When drawing up a real estate contract, there are many times when items outside of the four corners of the FAR/BAR need to be dealt with. While the contract does have the Additional Terms section (paragraph 20) for those matters, it is important not to forget about the standard FAR/BAR addenda. These addenda are designed to cover ancillary matters thoroughly with additional protections contemplated given the particular situation.
For properties that are in a homeowner’s association or condo association, most everyone uses addendum A. Condominium Rider and B. Homeowners’ Association/Community Disclosure as a matter of course. Oftentimes however, the other addenda are forgotten about when their utilization could be a timesaver and add extra protections one might not contemplate when writing in Additional Terms. Furthermore, as the language in the approved addenda was drafted by attorneys, real estate agents should rely on these addenda as much as possible, as most scenarios are covered in the many options. By utilizing these addenda, the agent avoids drafting language which could be deemed the practice of law without a license.
For example, a party may add the need for a pre or post-occupancy agreement in Additional Terms, but what may not be covered is who is paying for preparation of the agreement, what the rental terms are, deposits requirements, if any, maintenance responsibilities, and so on. The Pre-Closing Occupancy Rider (T) and Post-Closing Occupancy by Seller (U) allow the contract to be fully executed while giving extra time for a detailed agreement to be written up within a few days that is acceptable to the parties, allows selection of who is paying, specifies the basic terms of the occupancy term and monthly cost, if any, and so forth.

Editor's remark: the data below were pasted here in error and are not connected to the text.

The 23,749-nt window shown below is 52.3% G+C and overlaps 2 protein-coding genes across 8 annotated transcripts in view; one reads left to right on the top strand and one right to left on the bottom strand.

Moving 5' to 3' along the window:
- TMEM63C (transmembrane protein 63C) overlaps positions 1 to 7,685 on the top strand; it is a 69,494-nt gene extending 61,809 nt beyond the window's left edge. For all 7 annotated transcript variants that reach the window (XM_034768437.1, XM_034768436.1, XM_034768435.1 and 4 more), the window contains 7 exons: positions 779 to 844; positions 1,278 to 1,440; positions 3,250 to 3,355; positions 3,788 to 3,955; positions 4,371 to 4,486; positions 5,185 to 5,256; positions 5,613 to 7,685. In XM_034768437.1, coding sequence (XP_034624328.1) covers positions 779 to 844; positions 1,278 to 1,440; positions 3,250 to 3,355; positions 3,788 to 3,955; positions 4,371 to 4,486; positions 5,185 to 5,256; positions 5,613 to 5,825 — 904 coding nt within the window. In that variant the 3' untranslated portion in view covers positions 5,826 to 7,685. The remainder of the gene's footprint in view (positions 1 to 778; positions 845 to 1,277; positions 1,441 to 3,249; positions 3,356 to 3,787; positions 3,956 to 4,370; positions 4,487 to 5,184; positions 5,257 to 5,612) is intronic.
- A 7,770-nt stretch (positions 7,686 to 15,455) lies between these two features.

Another example of a helpful addendum is Addendum V. Sale of Buyer’s Property. Not only does this addendum raise the issue that the buyer needs to sell another property in order to purchase the subject property, it clearly makes the contract contingent upon such sale so that the buyer does not risk breaching the contract and losing their deposit in the event their home does not sell. It also lays out the specifics of when the contingency will expire and when notice needs to be given that the contingency has been met or cannot be met.
These couple of examples are some of the more common that we see, but there are many scenarios that come up where one of the standard addenda could be used to cover the particular situation sufficiently and competently to protect yourself or your client. If a scenario arises in the negotiation of a contract that is not covered by the contract itself, always check the addenda list first to see if something is there that will cover the situation, before attempting to customize language on your own. If you do use a contract addendum, be sure to check the box on the last page of the contract that the corresponding addendum is attached. If you do not check this box and an addendum is executed by all parties referencing the contract it will still be effective, however checking the box both notifies all parties including the closing agent that the addendum exists and it also prevents later issues.
Always contact your local real estate attorney for input on what addendum might be most appropriate for any given situation, and if one doesn’t exist, for customized language to be added to the Additional Terms section.
Berlin Patten Ebling, PLLC
Article Authored by Jessica Featherstone, Esq. email@example.com
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